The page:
How one energy investor profited as oil prices collapsed
“We did that because we analyze the sector by sub sector,” Tahmazian explained. “Everybody thinks of energy as a sub sector of the broader market but for me, my life is oil, my life is energy. We look at energy as having nine subsectors.”
Tahmazian broke down the subsectors as conventional oil, unconventional oil (shale, bitumen etc.), gas, mid-stream companies, downstream companies (including pipelines and rail infrastructure), the energy service sector, renewable and sustainable producers, “other” (including petrochemicals), and cash.
“This allows us eliminate the need to invest in higher risk names,” Tahmazian said. “Because if I like gas, I don't go out and buy the most risky gas nae. I'm buying the concept that the gas sector is looking good. I can just gravitate to the best of the best. Because my call might be wrong too, if I'm wrong, I don't want to own the worst names are the riskiest names don't want to hold the best.”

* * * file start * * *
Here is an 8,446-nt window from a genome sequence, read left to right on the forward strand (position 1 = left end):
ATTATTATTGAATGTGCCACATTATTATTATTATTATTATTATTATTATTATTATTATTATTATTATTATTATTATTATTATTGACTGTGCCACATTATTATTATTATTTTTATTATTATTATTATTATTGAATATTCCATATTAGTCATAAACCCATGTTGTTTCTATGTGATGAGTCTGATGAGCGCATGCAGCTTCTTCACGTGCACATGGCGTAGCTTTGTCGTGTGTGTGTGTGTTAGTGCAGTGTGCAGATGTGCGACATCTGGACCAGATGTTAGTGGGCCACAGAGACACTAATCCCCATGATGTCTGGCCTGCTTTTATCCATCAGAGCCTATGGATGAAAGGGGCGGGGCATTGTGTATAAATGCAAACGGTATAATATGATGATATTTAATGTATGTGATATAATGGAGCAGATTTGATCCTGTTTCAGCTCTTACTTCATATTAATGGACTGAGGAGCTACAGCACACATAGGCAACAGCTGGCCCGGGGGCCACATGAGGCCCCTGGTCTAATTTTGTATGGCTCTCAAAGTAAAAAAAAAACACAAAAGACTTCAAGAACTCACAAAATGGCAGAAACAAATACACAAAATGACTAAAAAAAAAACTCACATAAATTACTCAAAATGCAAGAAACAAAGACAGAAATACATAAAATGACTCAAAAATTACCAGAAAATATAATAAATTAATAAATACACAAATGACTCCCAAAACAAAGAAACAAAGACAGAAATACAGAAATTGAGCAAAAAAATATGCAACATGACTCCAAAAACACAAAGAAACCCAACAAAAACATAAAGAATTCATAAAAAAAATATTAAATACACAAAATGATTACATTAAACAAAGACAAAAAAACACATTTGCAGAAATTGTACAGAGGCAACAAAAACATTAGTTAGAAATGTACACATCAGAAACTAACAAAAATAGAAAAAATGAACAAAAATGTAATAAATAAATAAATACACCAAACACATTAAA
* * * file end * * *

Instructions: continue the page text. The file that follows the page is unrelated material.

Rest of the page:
While gas seems a strong performer in the short-term, Tahmazian painted a bleak picture of the short-term for other energy subsectors. He thinks the energy service sector will be “annihilated,” but this cull will set up a stronger industry as the small core of surviving companies will be able to exercise massive control over the price of services in a post-COVID world.
The forces affecting the conventional and unconventional oil sectors are deeply complex, but don’t bode well in the short term. Tahmazian saw the speed of the collapse in oil demand as “unfathomable,” it’s been followed by a collapse in oil supply as operations shut down across the globe. Restarting that supply won’t be as simple as turning on a tap, either.